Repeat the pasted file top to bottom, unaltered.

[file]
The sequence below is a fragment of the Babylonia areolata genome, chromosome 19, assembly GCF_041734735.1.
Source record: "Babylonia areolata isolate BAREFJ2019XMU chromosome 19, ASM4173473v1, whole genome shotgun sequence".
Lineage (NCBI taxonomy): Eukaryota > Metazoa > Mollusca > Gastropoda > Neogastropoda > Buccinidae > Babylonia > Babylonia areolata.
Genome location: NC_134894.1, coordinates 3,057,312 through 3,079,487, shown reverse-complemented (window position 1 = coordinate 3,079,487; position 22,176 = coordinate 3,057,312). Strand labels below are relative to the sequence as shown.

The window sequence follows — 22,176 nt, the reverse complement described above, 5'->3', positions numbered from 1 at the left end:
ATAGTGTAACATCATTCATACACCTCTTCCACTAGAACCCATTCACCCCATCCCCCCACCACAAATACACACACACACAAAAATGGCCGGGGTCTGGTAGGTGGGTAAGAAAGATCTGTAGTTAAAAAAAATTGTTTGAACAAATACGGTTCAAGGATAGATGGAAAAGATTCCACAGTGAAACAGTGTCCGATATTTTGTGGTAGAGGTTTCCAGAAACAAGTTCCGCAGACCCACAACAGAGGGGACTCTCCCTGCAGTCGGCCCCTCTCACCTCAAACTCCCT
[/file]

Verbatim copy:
The sequence below is a fragment of the Babylonia areolata genome, chromosome 19, assembly GCF_041734735.1.
Source record: "Babylonia areolata isolate BAREFJ2019XMU chromosome 19, ASM4173473v1, whole genome shotgun sequence".
Lineage (NCBI taxonomy): Eukaryota > Metazoa > Mollusca > Gastropoda > Neogastropoda > Buccinidae > Babylonia > Babylonia areolata.
Genome location: NC_134894.1, coordinates 3,057,312 through 3,079,487, shown reverse-complemented (window position 1 = coordinate 3,079,487; position 22,176 = coordinate 3,057,312). Strand labels below are relative to the sequence as shown.

The window sequence follows — 22,176 nt, the reverse complement described above, 5'->3', positions numbered from 1 at the left end:
ATAGTGTAACATCATTCATACACCTCTTCCACTAGAACCCATTCACCCCATCCCCCCACCACAAATACACACACACACAAAAATGGCCGGGGTCTGGTAGGTGGGTAAGAAAGATCTGTAGTTAAAAAAAATTGTTTGAACAAATACGGTTCAAGGATAGATGGAAAAGATTCCACAGTGAAACAGTGTCCGATATTTTGTGGTAGAGGTTTCCAGAAACAAGTTCCGCAGACCCACAACAGAGGGGACTCTCCCTGCAGTCGGCCCCTCTCACCTCAAACTCCCT